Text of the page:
This tendency is human nature. It’s nothing to beat ourselves up about. But it is definitely something for us to realize and, better yet, to transcend. Because on a deeper level, we know that citizens of other countries are not beyond our concern. We know that they are in fact family, our brothers and sisters. We know that we are their Keepers, as they are ours.
Service is recognizing who is family. To serve someone, they must be real to us. We must place them in the same category that we place ourselves, the category worthy of our care and our attention. Objectively, that category is all-inclusive.
Therefore, I say Go. Get out, see the world and its people, and get to know them. Serve them, be there for them, and let them do the same for you. And then come back home, with something in your heart that feels a lot like selflessness, like freedom, like justice. Go.
The AFCA regularly sends people to Africa to interact with and improve the lives of children with AIDS and their biological(!) families. We would love for you to come and serve with us. Maybe, however, this is a commitment that you just can’t make. That’s perfectly understandable; there are a myriad of other ways for you to help your gigantic extended family out, and the AFCA is one of many pathways for your help. Whether you choose us or not, please serve as you are able. The rest of our family needs us. For more information on how to serve through the AFCA, visit our main website.

Wednesday, August 1, 2012

Mopani Worms and the Weavers

August 1, 2012 - Bulawayo, Zimbabwe

Last week we were given a bag of Mopani worms because we were curious about them.  I'd heard that they are quite delicious and that they are easy to prepare and full of protein and everything that is good.  While I wasn't about to go running to pick them off the Mopani tree, I wasn't put off by the bag of worms we received.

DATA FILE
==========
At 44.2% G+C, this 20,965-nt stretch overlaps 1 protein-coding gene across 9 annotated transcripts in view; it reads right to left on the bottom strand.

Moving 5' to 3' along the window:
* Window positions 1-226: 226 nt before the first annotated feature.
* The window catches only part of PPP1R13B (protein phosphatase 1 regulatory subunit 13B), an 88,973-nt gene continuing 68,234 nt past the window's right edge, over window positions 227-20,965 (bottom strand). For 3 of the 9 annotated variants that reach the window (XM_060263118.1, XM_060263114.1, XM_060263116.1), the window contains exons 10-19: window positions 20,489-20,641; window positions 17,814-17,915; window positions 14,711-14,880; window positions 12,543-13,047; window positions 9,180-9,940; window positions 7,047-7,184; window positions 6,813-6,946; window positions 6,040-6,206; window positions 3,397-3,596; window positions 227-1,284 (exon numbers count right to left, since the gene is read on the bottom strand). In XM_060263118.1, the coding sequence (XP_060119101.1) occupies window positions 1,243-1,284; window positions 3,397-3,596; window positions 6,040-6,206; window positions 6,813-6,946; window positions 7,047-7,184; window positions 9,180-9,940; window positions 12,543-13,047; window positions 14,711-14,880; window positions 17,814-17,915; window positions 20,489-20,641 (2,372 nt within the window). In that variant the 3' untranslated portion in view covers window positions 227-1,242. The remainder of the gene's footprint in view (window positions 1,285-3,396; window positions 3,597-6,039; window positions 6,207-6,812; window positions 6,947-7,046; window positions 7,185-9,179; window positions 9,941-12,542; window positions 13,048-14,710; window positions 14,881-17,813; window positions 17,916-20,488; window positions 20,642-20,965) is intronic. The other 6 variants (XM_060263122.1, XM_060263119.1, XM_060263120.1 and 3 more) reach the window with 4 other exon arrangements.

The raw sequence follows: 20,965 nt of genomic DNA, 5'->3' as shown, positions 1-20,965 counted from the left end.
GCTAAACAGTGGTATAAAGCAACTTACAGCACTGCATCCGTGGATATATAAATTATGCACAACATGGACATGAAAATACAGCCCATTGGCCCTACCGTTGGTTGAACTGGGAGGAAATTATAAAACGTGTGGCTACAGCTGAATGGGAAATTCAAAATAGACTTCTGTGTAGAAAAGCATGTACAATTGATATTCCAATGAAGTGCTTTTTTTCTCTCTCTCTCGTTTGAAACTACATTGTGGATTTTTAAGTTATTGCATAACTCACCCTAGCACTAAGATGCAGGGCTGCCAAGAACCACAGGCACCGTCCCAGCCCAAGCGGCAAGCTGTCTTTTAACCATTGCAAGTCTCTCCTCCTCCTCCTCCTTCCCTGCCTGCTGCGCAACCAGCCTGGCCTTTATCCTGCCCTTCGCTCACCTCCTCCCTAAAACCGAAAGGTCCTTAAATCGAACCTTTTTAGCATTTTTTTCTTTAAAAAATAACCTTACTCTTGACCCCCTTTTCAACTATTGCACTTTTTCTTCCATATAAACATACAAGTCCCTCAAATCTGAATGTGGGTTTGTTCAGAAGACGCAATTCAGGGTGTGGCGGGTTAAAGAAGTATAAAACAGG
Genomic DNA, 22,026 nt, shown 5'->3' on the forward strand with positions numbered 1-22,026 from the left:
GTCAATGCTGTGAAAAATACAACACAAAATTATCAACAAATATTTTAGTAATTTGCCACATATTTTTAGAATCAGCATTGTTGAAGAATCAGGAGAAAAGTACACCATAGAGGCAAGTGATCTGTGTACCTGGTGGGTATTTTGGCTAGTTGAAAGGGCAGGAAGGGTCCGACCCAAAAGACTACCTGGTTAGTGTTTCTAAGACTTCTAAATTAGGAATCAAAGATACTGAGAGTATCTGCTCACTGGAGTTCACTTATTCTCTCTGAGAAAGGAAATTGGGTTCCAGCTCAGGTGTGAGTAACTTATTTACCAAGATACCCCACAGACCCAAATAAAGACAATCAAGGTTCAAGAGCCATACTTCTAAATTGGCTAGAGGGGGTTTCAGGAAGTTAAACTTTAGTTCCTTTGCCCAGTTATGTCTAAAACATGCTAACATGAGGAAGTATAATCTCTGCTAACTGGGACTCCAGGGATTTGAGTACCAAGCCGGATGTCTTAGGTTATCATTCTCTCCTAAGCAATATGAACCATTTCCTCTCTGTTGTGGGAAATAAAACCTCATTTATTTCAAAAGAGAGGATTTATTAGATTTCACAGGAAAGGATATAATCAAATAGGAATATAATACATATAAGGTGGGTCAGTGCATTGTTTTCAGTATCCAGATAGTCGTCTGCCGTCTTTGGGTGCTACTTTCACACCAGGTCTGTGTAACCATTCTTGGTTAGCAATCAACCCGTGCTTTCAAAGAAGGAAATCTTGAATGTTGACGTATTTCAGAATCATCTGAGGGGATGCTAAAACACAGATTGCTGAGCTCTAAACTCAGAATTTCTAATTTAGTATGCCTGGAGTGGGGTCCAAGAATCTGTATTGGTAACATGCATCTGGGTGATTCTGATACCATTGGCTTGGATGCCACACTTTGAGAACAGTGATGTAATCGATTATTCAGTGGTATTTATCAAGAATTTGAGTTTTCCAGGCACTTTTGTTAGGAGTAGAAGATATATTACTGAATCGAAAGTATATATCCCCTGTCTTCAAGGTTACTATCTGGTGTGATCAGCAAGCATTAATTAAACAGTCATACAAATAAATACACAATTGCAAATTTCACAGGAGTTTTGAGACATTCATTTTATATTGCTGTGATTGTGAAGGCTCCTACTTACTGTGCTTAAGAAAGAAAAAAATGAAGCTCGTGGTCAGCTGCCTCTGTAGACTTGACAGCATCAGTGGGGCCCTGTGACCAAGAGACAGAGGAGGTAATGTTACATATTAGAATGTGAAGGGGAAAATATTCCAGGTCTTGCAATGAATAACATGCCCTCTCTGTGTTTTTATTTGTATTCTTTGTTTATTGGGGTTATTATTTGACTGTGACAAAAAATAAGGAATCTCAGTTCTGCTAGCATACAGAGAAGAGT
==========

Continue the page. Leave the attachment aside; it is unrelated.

The worms came to us dried up and shriveled in a plastic bag.
I ask Q what in the world to do with them since he is quite the fan of the "little fellows", as he calls them.  He asked his wife for the recipe and before I know it, my cell phone dings and the recipe is ready for me to use.  Today seems like worm-cooking weather (if there is such a thing), so I came home early from the office with a goal in mind.

Boiling the little fellows
First, we cook the "little fellows" for 5-8 minutes so that they get reconstituted.  Those suckers got plump and soft and it was really easy to see the neat colors on their back, which I had missed when they were shriveled up.  The water turns all sorts of brown, making me think about all the things worms tend to crawl through.  OK.  Not going to dwell on that!  Moving right along.  At the 8 minute mark, I take the worms off the stove stop and pour them into a strainer.  I heat up some oil and in they go. 

I fry them for what seems like an eternity, trying to get them crispy.  I don't want to burn them, so I keep flipping them over and over, making sure they get cooked on all sides.  Once I hear the sound of something crispy frying, it is time to put some salt on them and to pop them in our mouths.  Morgan and I give them a try and they aren't bad at all!  Aiden runs into the house (he's been outside all afternoon), asks what we are eating and decides he'd like to try them.  The kid loooves them!  He pops them in his mouth, chews, swallows, and asks for more. 

tasting the worms
A second recipe received from Q suggested cooking tomatoes with the fried worms, so I added tomato to half the fried worms. 

We prefer the original recipe, without the tomatoes.

I'm guessing the mopani worms were a hit for us.  Not something I'd order at a restaurant over filet mignon, but not something I'd turn my head to.  If I ever didn't want one, I know Aiden would eat his portion and mine, with no problem whatsoever.

worms with tomatoes
I hear Eric chomping on worms as I type.